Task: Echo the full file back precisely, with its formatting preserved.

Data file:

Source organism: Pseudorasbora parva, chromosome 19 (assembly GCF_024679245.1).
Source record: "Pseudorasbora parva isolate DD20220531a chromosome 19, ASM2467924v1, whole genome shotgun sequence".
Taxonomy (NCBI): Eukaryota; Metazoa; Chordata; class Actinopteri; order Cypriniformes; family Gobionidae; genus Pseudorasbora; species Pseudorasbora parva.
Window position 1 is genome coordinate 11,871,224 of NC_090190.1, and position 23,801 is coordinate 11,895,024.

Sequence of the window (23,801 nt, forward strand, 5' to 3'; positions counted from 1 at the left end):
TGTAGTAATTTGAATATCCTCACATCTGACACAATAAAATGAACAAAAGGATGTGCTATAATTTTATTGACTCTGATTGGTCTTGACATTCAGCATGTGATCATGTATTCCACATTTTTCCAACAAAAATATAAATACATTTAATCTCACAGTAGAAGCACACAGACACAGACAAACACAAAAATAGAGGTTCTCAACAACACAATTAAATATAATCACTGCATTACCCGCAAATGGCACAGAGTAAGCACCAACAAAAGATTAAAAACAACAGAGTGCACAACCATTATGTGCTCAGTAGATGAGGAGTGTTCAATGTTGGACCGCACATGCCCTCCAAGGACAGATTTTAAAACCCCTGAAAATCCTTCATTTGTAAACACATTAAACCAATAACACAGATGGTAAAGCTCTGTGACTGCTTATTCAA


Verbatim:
Source organism: Pseudorasbora parva, chromosome 19 (assembly GCF_024679245.1).
Source record: "Pseudorasbora parva isolate DD20220531a chromosome 19, ASM2467924v1, whole genome shotgun sequence".
Taxonomy (NCBI): Eukaryota; Metazoa; Chordata; class Actinopteri; order Cypriniformes; family Gobionidae; genus Pseudorasbora; species Pseudorasbora parva.
Window position 1 is genome coordinate 11,871,224 of NC_090190.1, and position 23,801 is coordinate 11,895,024.

Sequence of the window (23,801 nt, forward strand, 5' to 3'; positions counted from 1 at the left end):
TGTAGTAATTTGAATATCCTCACATCTGACACAATAAAATGAACAAAAGGATGTGCTATAATTTTATTGACTCTGATTGGTCTTGACATTCAGCATGTGATCATGTATTCCACATTTTTCCAACAAAAATATAAATACATTTAATCTCACAGTAGAAGCACACAGACACAGACAAACACAAAAATAGAGGTTCTCAACAACACAATTAAATATAATCACTGCATTACCCGCAAATGGCACAGAGTAAGCACCAACAAAAGATTAAAAACAACAGAGTGCACAACCATTATGTGCTCAGTAGATGAGGAGTGTTCAATGTTGGACCGCACATGCCCTCCAAGGACAGATTTTAAAACCCCTGAAAATCCTTCATTTGTAAACACATTAAACCAATAACACAGATGGTAAAGCTCTGTGACTGCTTATTCAA